History of Black Wealth (part 2)
For nearly 40 years, Black History Month has been celebrated in the UK. It’s a time to reflect on the diverse histories and achievements of Black people and their extraordinary contributions to society, even in the face of long-standing challenges and injustices. Between 1948-1971 over 500,000 Commonwealth citizens would settle in Britain in an attempt to rebuilding the economy after WW2 and fill labour shortages – they are now referred to as the ‘Windrush’ generation.
The Caribbean Windrush generation were particularly pivotal to the early development of the credit union movement in the UK. The first credit union to be established in Britain ‘Hornsey Co-operative Credit Union’ was founded by Caribbean Windrush migrants in 1964. This was a reaction against discrimination by the banks, that often charged them higher interest rates and required them to pay larger deposits for loans to buy houses and flats.
From the very beginning, churches played a key part in organising the movement. They imported a model of banking that was widespread in their countries of origin - a bank fully owned and governed by the customers as a cooperative, with each customer having one vote in electing the board of directors. Credit unions fitted the Christian values of community and temperance much better than conventional banks, with profits of these Church credit unions being shared back equally into the church community similar to communes of the early Christian Churches in the first century.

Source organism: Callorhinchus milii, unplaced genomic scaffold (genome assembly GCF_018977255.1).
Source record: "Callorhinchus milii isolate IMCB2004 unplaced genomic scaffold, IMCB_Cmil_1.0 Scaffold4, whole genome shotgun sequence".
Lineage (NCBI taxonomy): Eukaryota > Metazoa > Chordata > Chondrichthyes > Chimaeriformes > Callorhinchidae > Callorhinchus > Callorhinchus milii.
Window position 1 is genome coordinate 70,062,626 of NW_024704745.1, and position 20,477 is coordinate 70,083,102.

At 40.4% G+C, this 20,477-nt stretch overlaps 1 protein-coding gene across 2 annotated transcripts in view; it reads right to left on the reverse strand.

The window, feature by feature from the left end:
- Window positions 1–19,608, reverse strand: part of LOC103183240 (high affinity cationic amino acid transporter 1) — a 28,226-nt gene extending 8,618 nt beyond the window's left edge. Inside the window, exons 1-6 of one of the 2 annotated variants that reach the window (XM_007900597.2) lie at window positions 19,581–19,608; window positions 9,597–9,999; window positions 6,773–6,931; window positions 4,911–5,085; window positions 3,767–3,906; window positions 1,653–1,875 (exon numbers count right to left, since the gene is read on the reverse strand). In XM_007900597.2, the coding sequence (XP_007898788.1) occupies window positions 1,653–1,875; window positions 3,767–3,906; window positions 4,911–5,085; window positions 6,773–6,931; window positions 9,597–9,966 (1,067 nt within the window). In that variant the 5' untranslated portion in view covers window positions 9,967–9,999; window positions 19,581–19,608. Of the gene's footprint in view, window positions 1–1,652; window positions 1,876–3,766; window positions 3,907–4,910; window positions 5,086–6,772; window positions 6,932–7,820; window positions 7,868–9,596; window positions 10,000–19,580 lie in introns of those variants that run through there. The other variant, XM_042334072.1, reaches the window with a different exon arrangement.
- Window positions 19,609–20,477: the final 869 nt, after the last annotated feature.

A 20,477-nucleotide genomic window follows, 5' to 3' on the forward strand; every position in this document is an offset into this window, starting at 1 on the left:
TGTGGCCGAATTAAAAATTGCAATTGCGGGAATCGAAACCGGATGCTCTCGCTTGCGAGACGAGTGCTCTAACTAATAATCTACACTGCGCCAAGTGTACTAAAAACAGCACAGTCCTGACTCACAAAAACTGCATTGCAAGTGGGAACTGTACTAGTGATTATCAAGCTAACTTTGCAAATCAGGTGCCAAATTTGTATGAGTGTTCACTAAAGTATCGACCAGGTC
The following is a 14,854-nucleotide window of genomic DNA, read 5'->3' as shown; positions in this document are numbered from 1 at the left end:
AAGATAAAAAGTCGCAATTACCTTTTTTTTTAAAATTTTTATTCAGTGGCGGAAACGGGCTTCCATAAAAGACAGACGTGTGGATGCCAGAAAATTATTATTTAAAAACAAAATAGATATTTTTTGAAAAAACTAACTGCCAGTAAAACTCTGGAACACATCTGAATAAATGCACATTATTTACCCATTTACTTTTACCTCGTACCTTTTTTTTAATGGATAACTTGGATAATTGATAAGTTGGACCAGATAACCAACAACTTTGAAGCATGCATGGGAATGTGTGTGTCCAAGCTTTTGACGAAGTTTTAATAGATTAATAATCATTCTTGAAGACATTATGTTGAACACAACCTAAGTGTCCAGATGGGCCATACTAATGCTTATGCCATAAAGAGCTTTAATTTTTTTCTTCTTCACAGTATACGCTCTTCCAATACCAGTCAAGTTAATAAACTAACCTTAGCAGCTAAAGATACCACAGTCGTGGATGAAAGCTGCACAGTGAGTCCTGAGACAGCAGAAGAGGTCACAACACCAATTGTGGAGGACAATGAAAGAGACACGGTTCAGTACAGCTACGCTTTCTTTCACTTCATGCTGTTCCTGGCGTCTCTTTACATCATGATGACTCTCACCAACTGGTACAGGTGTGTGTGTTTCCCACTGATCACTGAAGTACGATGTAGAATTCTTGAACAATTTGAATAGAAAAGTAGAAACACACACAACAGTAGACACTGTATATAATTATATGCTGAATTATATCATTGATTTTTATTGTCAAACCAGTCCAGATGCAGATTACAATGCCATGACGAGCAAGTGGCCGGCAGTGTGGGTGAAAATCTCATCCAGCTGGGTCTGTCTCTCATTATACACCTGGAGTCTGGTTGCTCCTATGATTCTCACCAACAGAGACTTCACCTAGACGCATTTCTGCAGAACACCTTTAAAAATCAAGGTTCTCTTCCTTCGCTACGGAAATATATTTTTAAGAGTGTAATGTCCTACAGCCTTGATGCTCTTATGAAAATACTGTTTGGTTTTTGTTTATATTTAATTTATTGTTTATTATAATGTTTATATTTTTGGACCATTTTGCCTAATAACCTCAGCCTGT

The first year saw 200 members join, and soon the credit union had grown to become the flagship of a booming movement. By 1974 Britain had 48 credit unions with 39,000 members, around two-thirds of whom were of West Indian origin. Alongside basic financial services, these institutions provide financial education and advice to their members to help them live a life more aligned with Christian virtues. Strong community ties, often forged through faith, strengthened the credit unions, as members knew each other and felt a moral obligation to pay their loans as it was their neighbours and friends who had to cover the losses if they didn’t. Instead of people using banks that enriched a few wealthy shareholders, they could save and lend their money in a way that kept it circulating in their own community. The UK credit union sector has seen rapid growth ever since its inception – by 1998 the overall membership had reached 220 000, with 38% of British-Caribbean adults being members. In 2008, the membership had grown to 650 000 and in 2018 it reached 2 million. This has not been a phenomenon just in the UK – the amount of people served by credit unions worldwide has more than doubled since the mid-1990’s with 270 million members worldwide. The strength of the model was made clear during the 2008 financial crisis with banks 2.5 times more likely to go bust than the credit unions.
Commenting on the impact of Black History Month, Association of British Credit Union Limited (ABCUL) CEO, Robert Kelly said: “It is a real opportunity to take the time to promote a better understanding of Black History and to recognise the remarkable achievements of black people and black communities all across the country in sometimes exceptionally challenging circumstances.
“The pioneers of our great movement in this country came from black communities and their achievements in leading by example amongst many hardships and struggles were underpinned by the core values that we continue to hold dear today – people helping people, co-operation, resilience, empowering communities and fair and equitable finance. Their legacy is our vibrant sector today”.